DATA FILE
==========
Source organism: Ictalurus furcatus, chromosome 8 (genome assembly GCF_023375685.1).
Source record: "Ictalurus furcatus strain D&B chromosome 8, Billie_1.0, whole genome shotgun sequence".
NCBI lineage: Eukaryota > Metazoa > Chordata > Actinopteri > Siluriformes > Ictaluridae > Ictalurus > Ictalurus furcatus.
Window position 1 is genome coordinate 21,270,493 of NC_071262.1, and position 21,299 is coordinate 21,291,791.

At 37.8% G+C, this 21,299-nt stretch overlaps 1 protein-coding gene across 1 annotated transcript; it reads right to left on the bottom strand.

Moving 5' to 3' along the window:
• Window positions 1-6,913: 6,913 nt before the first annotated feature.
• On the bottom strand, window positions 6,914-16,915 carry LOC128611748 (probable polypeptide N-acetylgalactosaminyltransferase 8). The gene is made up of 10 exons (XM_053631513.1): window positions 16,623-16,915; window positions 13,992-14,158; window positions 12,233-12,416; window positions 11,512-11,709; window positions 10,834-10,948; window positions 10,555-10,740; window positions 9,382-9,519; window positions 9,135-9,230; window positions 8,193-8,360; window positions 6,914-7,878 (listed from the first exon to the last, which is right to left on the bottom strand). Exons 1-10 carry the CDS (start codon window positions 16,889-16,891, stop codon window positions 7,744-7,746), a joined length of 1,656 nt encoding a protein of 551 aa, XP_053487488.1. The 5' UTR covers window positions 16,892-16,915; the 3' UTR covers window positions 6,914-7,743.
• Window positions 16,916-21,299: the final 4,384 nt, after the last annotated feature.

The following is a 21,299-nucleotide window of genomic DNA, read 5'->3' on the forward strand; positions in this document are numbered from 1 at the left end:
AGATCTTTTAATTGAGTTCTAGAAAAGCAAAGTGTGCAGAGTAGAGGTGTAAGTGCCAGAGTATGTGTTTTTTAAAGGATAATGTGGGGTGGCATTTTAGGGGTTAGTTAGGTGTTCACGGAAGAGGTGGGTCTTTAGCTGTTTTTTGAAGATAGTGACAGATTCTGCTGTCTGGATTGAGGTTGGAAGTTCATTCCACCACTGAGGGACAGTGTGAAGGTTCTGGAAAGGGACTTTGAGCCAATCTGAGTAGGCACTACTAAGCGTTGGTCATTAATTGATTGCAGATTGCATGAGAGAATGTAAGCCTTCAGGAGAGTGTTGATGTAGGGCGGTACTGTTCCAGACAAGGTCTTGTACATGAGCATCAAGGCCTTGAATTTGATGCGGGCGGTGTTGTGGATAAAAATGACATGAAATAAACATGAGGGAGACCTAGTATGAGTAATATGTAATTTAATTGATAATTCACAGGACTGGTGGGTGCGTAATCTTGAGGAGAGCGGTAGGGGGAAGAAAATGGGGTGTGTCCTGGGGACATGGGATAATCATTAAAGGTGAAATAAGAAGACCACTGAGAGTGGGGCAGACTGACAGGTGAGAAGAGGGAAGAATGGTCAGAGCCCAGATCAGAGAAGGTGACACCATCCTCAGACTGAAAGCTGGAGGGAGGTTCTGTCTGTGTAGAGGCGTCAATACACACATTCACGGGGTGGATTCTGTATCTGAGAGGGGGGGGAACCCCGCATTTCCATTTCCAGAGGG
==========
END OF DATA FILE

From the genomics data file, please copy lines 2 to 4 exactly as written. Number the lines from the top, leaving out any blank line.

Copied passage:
Source record: "Ictalurus furcatus strain D&B chromosome 8, Billie_1.0, whole genome shotgun sequence".
NCBI lineage: Eukaryota > Metazoa > Chordata > Actinopteri > Siluriformes > Ictaluridae > Ictalurus > Ictalurus furcatus.
Window position 1 is genome coordinate 21,270,493 of NC_071262.1, and position 21,299 is coordinate 21,291,791.